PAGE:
From Beetle to Bar

For those of you out there who only know me as “the guy that talks about cows”, I also compete semi-professionally as a lumberjack.  This explains why I’m suddenly going to talk about the impact a beetle, specifically it’s larvae, has had on the logging industry.

I’ll assume that everyone knows what a chainsaw is and that they are a vital tool in the timber industry.  Before the development of the chainsaw trees were felled and bucked (cut down and cut into log length pieces) with axes and cross-cut saws. 

Chainsaw chain on the guide bar.  Picture credit Trevor Beaudry

Chainsaw chain on the guide bar.  Picture credit Trevor Beaudry

Technically the first ever chainsaw was the osteotome a surgical tool invented around 1830. It had teeth mounted to a chain that was turned by a hand crank.  The tool was used in the orthopedic field.  The first “modern” chainsaw was developed in 1926 by a German engineer by the name of Andreas Stihl.  It was an electric powered saw weighing in at 106lbs and required two operators,  it was used in log yards at sawmills to buck the logs to length.  The first gas-powered chainsaw was produced by the Stihl Company in 1929 weighing 101lbs and also requiring two operators.  Soon, others began making chainsaws and their use became widespread especially after World War II. 

Close up view of a tooth on a chainsaw chain Photo credit Trevor Beaudry

Close up view of a tooth on a chainsaw chain Photo credit Trevor Beaudry

The drawback with these early saws was the cutter teeth themselves.  They required large amounts of filing and maintenance and were inefficient.  This is where the beetle comes in.  The story goes that Joe Cox was out splitting wood one day when he paused for a bit and started watching a timber beetle larvae cutting through a stump.  The larva was cutting both across and with the grain of sound wood (not rotten) with astonishing ease.  Upon further inspection Joe noted the opposing C shaped jaws of the larvae and decided to try to adapt the design to be used in chain saw chain.  He succeeded and debuted the Cox Chipper Chain in 1947.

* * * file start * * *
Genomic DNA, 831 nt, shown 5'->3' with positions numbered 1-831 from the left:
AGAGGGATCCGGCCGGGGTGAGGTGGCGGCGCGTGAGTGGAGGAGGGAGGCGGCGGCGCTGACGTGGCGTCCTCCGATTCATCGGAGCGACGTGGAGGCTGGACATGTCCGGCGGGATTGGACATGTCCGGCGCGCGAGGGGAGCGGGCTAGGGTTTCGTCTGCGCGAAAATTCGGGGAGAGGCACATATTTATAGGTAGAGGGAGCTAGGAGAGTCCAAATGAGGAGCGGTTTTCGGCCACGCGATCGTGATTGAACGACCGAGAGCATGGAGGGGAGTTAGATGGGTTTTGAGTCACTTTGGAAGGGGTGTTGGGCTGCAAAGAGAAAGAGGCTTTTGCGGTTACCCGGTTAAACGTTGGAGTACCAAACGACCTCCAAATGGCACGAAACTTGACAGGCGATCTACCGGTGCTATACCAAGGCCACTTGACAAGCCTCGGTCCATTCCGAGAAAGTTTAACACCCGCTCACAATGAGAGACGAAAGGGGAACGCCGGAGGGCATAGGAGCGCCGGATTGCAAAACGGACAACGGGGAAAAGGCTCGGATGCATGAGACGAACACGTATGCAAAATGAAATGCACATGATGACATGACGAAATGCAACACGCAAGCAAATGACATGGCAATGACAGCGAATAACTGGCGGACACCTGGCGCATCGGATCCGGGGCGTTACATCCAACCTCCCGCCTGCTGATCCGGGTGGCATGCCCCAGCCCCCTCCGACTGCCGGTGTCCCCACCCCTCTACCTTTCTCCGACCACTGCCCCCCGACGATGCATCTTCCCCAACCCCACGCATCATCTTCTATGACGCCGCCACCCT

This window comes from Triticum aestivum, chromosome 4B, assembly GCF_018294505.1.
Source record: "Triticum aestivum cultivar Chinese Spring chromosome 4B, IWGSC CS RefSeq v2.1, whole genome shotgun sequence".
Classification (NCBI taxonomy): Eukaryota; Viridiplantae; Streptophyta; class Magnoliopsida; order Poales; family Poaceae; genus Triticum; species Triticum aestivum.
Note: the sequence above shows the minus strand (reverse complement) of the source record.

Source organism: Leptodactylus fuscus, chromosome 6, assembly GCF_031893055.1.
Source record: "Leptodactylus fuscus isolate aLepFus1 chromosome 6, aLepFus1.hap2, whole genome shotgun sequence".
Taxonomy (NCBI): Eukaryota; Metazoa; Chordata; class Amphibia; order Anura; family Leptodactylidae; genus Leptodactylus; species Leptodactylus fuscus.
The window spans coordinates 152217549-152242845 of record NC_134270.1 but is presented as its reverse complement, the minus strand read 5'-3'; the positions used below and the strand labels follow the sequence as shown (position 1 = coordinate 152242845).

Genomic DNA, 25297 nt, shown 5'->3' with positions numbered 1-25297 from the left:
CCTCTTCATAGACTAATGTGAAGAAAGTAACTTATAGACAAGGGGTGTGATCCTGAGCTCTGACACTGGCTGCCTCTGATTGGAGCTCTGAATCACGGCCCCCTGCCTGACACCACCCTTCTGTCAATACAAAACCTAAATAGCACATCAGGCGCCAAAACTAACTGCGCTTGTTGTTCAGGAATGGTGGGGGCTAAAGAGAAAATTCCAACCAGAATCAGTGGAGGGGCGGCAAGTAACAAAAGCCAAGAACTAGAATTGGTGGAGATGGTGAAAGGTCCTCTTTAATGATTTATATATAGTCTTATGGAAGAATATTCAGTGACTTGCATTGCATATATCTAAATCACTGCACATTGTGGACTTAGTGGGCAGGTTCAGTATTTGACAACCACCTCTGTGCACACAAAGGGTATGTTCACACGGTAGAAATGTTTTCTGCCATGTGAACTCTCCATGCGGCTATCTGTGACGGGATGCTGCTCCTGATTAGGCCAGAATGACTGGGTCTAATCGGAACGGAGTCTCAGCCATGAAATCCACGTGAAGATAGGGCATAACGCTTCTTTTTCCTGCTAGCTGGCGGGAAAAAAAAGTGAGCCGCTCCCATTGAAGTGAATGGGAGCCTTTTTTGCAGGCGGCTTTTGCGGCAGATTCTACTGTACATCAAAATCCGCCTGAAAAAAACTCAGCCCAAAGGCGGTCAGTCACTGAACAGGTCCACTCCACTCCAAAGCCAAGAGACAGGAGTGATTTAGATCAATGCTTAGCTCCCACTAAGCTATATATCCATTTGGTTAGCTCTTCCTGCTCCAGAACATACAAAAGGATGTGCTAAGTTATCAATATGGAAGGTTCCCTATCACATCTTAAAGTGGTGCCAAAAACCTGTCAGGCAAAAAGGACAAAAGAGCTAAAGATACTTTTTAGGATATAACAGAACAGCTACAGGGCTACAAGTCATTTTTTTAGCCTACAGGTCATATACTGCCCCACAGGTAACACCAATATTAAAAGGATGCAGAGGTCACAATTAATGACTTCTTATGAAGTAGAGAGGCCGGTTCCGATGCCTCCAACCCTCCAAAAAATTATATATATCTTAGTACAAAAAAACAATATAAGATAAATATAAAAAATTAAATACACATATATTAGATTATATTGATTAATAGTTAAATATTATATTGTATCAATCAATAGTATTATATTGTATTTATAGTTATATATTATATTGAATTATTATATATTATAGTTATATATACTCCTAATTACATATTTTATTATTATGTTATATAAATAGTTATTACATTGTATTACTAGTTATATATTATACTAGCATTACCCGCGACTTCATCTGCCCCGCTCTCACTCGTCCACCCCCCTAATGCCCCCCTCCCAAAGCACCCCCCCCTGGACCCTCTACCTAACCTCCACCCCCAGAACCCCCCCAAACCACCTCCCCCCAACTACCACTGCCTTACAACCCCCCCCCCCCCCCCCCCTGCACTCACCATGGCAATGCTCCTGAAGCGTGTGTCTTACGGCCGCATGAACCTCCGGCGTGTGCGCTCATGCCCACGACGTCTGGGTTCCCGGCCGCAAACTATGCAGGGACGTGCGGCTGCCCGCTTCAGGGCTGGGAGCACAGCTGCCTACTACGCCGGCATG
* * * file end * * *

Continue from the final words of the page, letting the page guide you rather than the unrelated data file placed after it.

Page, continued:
This new chain cut faster and more efficiently than the old style.  The new style chain also stayed sharp for a much longer time.  This greatly improved the productiveness and efficiency of the chainsaw. 

Personally, I find it really neat that a body part that evolved over many years in a larvae was able to be readily adapted to be used as part of a tool while massively increasing its’ efficiency.  This is a great example of biomimicry at work.  Biomimicry is when humans imitate something they see in nature and adapt it to solve complex problems.  Cox Chipper Chain or some variant of it is used in chainsaws to this day.

References

A Brief History of Chainsaws.  http://www.popularmechanics.com/home/reviews/outdoor-tools/a-brief-history-of-the-chain-saw-13626055

The History of the Chainsaw.  http://chainsawcarvinghistory.com/chainsaw_history/

Stihl Company History.  http://www.stihlusa.com/information/corporate/about-us/stihl-company-history/